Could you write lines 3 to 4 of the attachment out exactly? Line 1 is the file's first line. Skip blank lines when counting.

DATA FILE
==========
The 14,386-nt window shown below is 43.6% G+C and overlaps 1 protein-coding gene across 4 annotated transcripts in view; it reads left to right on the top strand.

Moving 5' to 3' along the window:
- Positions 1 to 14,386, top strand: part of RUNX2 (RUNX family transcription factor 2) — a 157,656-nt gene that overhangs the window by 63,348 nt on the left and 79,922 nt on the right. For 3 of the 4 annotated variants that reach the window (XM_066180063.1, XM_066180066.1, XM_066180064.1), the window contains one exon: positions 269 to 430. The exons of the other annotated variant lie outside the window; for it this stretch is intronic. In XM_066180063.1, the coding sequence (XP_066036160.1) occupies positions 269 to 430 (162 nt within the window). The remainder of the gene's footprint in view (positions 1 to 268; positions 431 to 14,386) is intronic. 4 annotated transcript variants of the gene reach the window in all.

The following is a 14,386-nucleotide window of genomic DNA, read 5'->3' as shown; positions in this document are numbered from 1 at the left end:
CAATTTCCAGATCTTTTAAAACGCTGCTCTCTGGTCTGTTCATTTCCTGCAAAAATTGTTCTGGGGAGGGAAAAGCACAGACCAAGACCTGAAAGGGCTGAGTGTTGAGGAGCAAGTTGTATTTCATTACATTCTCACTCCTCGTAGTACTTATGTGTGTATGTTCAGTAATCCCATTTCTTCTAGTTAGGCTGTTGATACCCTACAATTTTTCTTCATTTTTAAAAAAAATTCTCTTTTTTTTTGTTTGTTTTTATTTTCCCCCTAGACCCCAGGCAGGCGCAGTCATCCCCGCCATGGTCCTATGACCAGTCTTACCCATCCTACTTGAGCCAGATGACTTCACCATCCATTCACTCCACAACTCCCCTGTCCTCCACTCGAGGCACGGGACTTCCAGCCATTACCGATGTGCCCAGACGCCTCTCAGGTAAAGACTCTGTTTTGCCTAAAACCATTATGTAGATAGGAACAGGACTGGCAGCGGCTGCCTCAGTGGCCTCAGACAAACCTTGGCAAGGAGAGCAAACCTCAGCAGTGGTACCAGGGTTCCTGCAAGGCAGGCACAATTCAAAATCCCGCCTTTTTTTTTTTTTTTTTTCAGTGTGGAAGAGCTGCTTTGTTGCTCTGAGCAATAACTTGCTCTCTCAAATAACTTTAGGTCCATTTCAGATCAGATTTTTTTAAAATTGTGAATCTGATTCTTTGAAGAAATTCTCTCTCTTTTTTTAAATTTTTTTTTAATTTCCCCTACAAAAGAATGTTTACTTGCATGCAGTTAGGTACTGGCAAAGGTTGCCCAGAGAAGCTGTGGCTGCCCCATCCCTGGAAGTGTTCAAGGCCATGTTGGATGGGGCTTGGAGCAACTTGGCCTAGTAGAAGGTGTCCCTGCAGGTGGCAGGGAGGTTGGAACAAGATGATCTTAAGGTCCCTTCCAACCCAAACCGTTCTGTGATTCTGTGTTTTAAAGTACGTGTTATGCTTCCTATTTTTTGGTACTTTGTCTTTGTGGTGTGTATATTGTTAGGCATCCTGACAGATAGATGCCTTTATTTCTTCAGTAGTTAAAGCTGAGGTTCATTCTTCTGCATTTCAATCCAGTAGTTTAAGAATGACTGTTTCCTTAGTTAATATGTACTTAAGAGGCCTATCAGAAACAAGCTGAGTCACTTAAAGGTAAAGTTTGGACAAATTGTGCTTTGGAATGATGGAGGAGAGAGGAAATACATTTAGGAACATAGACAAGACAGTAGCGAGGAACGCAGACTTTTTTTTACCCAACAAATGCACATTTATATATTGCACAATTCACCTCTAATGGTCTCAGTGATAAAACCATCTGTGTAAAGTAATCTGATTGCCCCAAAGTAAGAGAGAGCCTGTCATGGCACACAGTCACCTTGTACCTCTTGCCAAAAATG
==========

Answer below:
- Positions 1 to 14,386, top strand: part of RUNX2 (RUNX family transcription factor 2) — a 157,656-nt gene that overhangs the window by 63,348 nt on the left and 79,922 nt on the right. For 3 of the 4 annotated variants that reach the window (XM_066180063.1, XM_066180066.1, XM_066180064.1), the window contains one exon: positions 269 to 430. The exons of the other annotated variant lie outside the window; for it this stretch is intronic. In XM_066180063.1, the coding sequence (XP_066036160.1) occupies positions 269 to 430 (162 nt within the window). The remainder of the gene's footprint in view (positions 1 to 268; positions 431 to 14,386) is intronic. 4 annotated transcript variants of the gene reach the window in all.

The following is a 14,386-nucleotide window of genomic DNA, read 5'->3' as shown; positions in this document are numbered from 1 at the left end: